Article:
Discipline forces personnel typically shave the beards. In the image, Roulin has long beards. This is illustrative of the freedom from any authority to do as he wishes. He is under no obligation to look in accordance to anyone’s wishes. Gogh believed in using colors to express his feelings. In this portrait, the background is multicolored with green dominating.
The color is a representation of spiritualism of the artist who believes in the eternity of humanity. In fact, it is the illustration of the platonic belief in an ideal world. The eternal world lies ahead of his friend even as he moves away from Arles. Unlike in other portraits that lack flowers, the flowers used in this portrait are representations of life. The curls of the flowers seem to suggest that life is not always smooth given that there are multiple challenges which humanity has to contend with throughout.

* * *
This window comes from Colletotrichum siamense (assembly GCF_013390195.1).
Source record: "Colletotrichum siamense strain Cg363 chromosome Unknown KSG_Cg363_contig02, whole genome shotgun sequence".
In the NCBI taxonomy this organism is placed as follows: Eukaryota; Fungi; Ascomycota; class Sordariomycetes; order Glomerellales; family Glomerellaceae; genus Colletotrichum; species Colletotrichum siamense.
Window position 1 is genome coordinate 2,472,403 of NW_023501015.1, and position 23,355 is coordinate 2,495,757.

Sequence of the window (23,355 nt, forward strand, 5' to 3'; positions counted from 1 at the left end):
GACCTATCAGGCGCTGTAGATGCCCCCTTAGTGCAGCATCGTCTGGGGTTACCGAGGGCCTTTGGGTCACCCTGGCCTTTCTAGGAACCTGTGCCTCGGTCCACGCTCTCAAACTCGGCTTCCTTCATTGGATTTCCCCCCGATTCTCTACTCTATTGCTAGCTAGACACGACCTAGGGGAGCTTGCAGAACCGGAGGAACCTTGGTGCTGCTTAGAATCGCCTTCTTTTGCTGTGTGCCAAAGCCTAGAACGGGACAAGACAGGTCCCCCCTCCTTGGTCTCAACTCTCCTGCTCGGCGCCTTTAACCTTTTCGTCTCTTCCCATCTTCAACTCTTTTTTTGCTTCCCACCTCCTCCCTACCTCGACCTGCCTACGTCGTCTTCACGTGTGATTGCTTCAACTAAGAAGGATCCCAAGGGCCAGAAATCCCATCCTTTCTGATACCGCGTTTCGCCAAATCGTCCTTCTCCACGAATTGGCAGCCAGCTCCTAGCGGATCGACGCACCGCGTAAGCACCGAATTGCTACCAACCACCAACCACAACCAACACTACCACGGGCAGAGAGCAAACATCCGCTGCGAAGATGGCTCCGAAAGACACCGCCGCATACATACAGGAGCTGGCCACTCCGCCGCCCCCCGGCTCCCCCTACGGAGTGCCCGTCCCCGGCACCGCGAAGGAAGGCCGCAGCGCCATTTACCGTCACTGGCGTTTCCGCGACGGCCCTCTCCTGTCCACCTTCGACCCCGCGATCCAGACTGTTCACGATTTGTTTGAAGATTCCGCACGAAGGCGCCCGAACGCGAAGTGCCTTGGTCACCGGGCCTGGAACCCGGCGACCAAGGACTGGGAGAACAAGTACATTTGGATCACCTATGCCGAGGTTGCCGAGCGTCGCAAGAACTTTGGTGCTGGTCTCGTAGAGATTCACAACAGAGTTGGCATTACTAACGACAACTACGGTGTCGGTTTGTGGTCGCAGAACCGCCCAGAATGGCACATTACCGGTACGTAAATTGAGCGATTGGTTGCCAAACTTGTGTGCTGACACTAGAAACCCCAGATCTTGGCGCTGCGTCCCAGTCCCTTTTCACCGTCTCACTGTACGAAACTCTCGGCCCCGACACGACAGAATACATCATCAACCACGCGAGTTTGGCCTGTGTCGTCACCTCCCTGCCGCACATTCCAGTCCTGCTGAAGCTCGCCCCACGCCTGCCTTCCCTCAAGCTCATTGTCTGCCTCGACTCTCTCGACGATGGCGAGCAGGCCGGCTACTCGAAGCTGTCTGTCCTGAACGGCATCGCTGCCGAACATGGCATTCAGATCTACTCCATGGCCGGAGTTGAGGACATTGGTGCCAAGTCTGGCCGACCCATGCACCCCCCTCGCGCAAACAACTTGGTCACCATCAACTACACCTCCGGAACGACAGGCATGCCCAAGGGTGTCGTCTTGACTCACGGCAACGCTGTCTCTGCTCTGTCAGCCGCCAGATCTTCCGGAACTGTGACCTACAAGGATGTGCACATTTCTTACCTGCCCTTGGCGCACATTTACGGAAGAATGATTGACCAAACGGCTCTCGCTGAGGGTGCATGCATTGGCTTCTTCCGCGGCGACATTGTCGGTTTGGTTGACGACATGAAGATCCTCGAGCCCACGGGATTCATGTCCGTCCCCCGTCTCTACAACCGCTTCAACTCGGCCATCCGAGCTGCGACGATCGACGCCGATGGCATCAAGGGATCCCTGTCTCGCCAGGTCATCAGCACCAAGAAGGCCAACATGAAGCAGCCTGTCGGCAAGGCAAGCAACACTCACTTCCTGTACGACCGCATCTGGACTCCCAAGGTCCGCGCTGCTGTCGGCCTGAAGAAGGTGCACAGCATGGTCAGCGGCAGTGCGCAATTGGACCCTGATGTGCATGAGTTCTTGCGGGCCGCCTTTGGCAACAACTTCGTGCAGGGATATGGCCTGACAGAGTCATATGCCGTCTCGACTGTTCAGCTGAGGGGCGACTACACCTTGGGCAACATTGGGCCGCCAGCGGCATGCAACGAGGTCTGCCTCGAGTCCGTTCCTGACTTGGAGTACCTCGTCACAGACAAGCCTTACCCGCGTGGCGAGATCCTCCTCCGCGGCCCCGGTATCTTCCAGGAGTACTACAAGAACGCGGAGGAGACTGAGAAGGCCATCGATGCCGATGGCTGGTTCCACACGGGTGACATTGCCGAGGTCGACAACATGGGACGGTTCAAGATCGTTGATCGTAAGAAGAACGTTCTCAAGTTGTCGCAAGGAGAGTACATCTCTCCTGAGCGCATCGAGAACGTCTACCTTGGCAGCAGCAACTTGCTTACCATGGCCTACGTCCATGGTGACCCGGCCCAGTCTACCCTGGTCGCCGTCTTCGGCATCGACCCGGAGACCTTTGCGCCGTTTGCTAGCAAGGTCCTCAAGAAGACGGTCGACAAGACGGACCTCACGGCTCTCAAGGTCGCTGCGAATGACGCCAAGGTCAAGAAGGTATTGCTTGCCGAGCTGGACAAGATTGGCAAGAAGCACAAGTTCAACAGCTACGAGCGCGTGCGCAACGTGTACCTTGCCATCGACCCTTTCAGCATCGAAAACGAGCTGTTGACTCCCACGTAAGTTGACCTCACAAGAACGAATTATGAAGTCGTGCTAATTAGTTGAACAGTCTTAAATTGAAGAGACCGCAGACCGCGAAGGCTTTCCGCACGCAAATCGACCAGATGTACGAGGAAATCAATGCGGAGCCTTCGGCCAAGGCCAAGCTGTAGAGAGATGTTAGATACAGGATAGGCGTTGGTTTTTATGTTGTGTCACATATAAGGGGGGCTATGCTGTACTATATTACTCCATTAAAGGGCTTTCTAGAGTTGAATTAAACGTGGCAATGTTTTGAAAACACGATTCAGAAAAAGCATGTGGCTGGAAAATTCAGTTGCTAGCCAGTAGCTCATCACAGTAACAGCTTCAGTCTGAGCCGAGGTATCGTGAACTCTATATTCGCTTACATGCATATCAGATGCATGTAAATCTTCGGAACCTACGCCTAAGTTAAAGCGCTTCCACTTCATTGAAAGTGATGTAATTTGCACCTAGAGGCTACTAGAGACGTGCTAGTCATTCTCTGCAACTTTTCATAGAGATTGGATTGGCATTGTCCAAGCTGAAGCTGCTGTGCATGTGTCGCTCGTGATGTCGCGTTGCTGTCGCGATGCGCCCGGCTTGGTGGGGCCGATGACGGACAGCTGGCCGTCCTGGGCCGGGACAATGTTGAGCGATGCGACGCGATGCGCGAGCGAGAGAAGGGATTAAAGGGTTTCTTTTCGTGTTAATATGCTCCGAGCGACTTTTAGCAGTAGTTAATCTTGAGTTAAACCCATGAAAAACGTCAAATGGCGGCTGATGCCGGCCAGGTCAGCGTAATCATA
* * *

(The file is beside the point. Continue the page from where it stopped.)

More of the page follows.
Roulin’s beard is curled while Monroe only the hairs are curled. Rembrandt’s Self-Portrait shows no such curls. The flow of the curves in Roulin portrait mimics the background swirls of the flowers. This is an indication that the artist believes that Roulin possess eternal life just as flowers. In addition, the curls guide the eyes of the audience through the painting in a harmonious way.
The viewer can easily pick details without the eyes dilating and contracting frequently. The frame does not have any shadow of the image yet the frame appears to illuminate since fine details are observable. This means that the figure is lit from all directions. Gogh believed that Roulin was righteous. Hence, the light came from all directions. He had no soul blemishes.
Andy Warhol’s Gold Marilyn Monroe 1962